Built in Elkhorn, Wisconsin USA, the B-502 trombone came about from a generation of experiments in the Edwards custom shop. Back in the day most Edwards bass trombones were modular like the Getzen 3062AF Custom Series trombones. The Edwards all had axial flow rotors and you could mix and match components.
But most players don't own several bells or change tuning slides and leadpipes. They may want one trombone that's masterfully good and that's designed to play as well as possible. A fully modular instrument has limitless choices, but many of those can be ruled out and some are confusing. When faced with too many choices, some people choose none.
Edwards and Getzen still sell plenty of bass trombones with axial rotors and modular parts, but this trombone is different. Using knowledge gained from the Edwards Alessi model and the new T-396AR tenor trombones, this bass trombone is unlike most others.
The B-502 features a modern rotor valve design, now produced locally by Griego. The ports are open and the airflow feels good. Free and efficient, controllable, not overly big. The hand slide is gold brass, along with many of the other tubes, adding some warmth and ethereal nature to the sound. The main braces between neckpipe and bell are fixed, which adds strength and reduces the need for further bracing elsewhere. They are also made of stainless steel for extra energy transfer. A similar modular trombone with round screw-braces will be weaker without an additional bell brace. The B-502 has no such issues.
The choice of metals shows the attention to detail in the B-502 design. Yellow or gold brass, nickel, stainless steel - they are all used for the very specific harmonic response they give from their hardness.
The Harmonic Brace in the middle of the bell section is patented and is worthy of your attention. With an included selection of small threaded pillars in zinc and copper, you can tune this trombone's response to be exactly what you want. This is a more nuanced tuning of the response than even a leadpipe change will do. This is the same mechanism used on the Alessi models, the T-396AR and the Getzen 4147IB.
This Brace is amazing. We've been play testing Getzen trombones for more than two decades. Trying one of these models without any harmonic pillars installed makes one say, "Oh, Getzen, OK." And then add a pillar or two and try it, then adjust a few times, usually leads one to say, "That is amazing!" You can make the tone more brilliant or warmer and adjust the clarity of attack. It's a great system.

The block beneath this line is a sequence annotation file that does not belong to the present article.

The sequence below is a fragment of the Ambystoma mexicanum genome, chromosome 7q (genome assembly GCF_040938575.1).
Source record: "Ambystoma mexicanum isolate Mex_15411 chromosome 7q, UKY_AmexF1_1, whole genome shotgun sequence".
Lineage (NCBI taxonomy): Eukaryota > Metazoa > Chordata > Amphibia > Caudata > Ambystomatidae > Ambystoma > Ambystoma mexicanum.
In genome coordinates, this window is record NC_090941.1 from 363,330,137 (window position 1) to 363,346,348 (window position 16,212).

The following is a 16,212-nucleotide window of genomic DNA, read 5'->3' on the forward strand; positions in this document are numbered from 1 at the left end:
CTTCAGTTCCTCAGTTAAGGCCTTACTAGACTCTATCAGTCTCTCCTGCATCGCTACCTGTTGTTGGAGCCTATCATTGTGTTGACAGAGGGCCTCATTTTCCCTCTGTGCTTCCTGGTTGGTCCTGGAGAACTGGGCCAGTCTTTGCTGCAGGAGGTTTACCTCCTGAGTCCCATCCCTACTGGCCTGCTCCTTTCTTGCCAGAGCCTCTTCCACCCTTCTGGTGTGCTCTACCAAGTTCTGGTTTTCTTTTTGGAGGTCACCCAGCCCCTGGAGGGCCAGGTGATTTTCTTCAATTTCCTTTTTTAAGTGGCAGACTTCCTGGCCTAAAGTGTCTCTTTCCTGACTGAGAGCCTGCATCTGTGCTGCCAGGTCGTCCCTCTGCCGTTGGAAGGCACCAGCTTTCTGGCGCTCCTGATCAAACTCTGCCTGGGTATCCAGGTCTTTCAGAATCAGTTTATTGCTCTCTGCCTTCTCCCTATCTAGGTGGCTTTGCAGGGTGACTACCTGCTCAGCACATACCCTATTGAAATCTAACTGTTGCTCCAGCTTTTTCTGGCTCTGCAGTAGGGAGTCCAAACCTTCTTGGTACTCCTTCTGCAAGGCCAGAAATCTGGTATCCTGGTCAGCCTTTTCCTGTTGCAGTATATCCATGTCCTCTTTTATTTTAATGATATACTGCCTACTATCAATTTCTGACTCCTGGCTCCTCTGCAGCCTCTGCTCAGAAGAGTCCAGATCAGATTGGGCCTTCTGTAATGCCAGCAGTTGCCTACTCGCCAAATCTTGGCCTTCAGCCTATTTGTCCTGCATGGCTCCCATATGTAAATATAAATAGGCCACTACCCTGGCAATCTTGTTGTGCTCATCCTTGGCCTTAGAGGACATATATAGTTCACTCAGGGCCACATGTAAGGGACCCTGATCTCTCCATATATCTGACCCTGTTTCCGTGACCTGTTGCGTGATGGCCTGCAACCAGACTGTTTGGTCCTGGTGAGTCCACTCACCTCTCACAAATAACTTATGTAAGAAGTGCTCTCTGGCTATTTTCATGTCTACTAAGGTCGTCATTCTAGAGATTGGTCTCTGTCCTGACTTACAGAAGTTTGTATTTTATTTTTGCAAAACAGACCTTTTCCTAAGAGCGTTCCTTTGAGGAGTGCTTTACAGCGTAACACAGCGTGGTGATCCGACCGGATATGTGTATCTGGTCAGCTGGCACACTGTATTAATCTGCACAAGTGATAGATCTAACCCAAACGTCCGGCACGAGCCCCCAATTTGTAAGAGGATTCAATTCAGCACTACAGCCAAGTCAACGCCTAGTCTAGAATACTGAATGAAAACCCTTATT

The B-502 has three reverse tuning slides. Some people talk about where the bore gap is located when you pull a tuning slide. We/I surmise (conclusion w/o facts) that more importantly, when more of the horn's mass has a firm (soldered) attachment to the tuning slide, the sound energy is transferred more efficiently through it. By reversing one side of each tuning slide, there's a more secure connection to help project the tone.
The Getzen bells are all hand-spun and use a traditional style bell rim that's unsoldered at the edge. Other notable trombones made in this style were Holton, Martin, '60's Conn, and to this day Kuhnl & Hoyer. A bell like this lets you color the tone to your desires and it feels lighter, more malleable. There may be more noise and color in the sound, not as easily made "clean" as a Yamaha or Bach style build. But it's a whole lot more interesting sound to listen to. If a trombone that responds this nicely will inspire you to pick it up from the stand more often, it's worth it.
Like other Getzen and Edwards trombones, the grip can be difficult. I modified this one a bit; your technician might improve things for you. The throw on the second rotor is longer than needed.
Options - Delivered in 1 Year :-/
Choose the dual bore slide option if you like a broad stable orchestral sound and have extra air. Choose the rose brass bell if you like a snappy, malleable, warm sounding horn with less stable power but more bite. Edwards will match it with the yellow brass valve set for clarity. Choose the stacked rotors if you're a retro-grouch and you appreciate the satisfying pedal tones of a trombone with a long tapered neckpipe. This was a popular option on trombones a generation ago, but also a new generation has arrived. Trombone design and rotors have improved, so most people choose inline in all the brands we represent. That's the primary model we order: inline. straight bore.
Available a la carte or with a Marcus Bonna case.